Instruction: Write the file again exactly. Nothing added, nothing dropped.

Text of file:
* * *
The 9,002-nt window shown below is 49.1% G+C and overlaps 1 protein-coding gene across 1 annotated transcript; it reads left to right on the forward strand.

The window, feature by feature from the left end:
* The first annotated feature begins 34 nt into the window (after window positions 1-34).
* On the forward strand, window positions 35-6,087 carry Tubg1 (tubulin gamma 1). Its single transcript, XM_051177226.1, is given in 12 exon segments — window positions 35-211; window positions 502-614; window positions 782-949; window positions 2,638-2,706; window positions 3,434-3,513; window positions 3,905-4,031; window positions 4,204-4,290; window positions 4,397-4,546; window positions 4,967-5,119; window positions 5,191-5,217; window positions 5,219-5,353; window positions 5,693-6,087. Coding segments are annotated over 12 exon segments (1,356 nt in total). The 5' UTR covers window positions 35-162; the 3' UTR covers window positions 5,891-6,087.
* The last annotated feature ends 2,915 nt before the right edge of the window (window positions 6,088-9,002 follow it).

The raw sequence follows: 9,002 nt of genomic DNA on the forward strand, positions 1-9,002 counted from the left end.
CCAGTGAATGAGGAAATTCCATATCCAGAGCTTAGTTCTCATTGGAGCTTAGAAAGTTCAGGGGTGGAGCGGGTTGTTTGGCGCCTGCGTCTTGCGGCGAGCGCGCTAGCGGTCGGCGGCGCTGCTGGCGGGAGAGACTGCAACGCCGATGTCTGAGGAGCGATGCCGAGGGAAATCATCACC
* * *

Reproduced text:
The 9,002-nt window shown below is 49.1% G+C and overlaps 1 protein-coding gene across 1 annotated transcript; it reads left to right on the forward strand.

The window, feature by feature from the left end:
* The first annotated feature begins 34 nt into the window (after window positions 1-34).
* On the forward strand, window positions 35-6,087 carry Tubg1 (tubulin gamma 1). Its single transcript, XM_051177226.1, is given in 12 exon segments — window positions 35-211; window positions 502-614; window positions 782-949; window positions 2,638-2,706; window positions 3,434-3,513; window positions 3,905-4,031; window positions 4,204-4,290; window positions 4,397-4,546; window positions 4,967-5,119; window positions 5,191-5,217; window positions 5,219-5,353; window positions 5,693-6,087. Coding segments are annotated over 12 exon segments (1,356 nt in total). The 5' UTR covers window positions 35-162; the 3' UTR covers window positions 5,891-6,087.
* The last annotated feature ends 2,915 nt before the right edge of the window (window positions 6,088-9,002 follow it).

The raw sequence follows: 9,002 nt of genomic DNA on the forward strand, positions 1-9,002 counted from the left end.
CCAGTGAATGAGGAAATTCCATATCCAGAGCTTAGTTCTCATTGGAGCTTAGAAAGTTCAGGGGTGGAGCGGGTTGTTTGGCGCCTGCGTCTTGCGGCGAGCGCGCTAGCGGTCGGCGGCGCTGCTGGCGGGAGAGACTGCAACGCCGATGTCTGAGGAGCGATGCCGAGGGAAATCATCACC